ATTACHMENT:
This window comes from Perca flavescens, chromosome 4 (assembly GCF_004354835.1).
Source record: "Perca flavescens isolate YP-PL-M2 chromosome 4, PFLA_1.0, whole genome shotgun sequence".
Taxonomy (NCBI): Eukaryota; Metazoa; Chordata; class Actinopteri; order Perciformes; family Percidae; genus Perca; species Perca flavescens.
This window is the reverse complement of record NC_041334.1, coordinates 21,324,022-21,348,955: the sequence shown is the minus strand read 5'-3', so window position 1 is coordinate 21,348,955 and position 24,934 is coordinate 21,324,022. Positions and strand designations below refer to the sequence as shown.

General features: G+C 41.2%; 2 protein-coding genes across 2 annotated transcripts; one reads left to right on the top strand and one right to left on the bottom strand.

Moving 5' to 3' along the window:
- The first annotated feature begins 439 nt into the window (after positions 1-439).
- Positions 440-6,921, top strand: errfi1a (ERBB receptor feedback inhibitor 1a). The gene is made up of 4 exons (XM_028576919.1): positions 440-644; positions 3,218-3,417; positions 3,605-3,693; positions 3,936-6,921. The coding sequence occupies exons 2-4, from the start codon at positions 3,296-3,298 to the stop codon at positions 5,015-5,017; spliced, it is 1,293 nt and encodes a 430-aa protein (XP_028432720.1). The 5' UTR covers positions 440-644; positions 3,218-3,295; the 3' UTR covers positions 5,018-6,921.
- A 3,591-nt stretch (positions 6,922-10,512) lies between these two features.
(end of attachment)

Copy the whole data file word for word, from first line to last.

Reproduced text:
This window comes from Perca flavescens, chromosome 4 (assembly GCF_004354835.1).
Source record: "Perca flavescens isolate YP-PL-M2 chromosome 4, PFLA_1.0, whole genome shotgun sequence".
Taxonomy (NCBI): Eukaryota; Metazoa; Chordata; class Actinopteri; order Perciformes; family Percidae; genus Perca; species Perca flavescens.
This window is the reverse complement of record NC_041334.1, coordinates 21,324,022-21,348,955: the sequence shown is the minus strand read 5'-3', so window position 1 is coordinate 21,348,955 and position 24,934 is coordinate 21,324,022. Positions and strand designations below refer to the sequence as shown.

General features: G+C 41.2%; 2 protein-coding genes across 2 annotated transcripts; one reads left to right on the top strand and one right to left on the bottom strand.

Moving 5' to 3' along the window:
- The first annotated feature begins 439 nt into the window (after positions 1-439).
- Positions 440-6,921, top strand: errfi1a (ERBB receptor feedback inhibitor 1a). The gene is made up of 4 exons (XM_028576919.1): positions 440-644; positions 3,218-3,417; positions 3,605-3,693; positions 3,936-6,921. The coding sequence occupies exons 2-4, from the start codon at positions 3,296-3,298 to the stop codon at positions 5,015-5,017; spliced, it is 1,293 nt and encodes a 430-aa protein (XP_028432720.1). The 5' UTR covers positions 440-644; positions 3,218-3,295; the 3' UTR covers positions 5,018-6,921.
- A 3,591-nt stretch (positions 6,922-10,512) lies between these two features.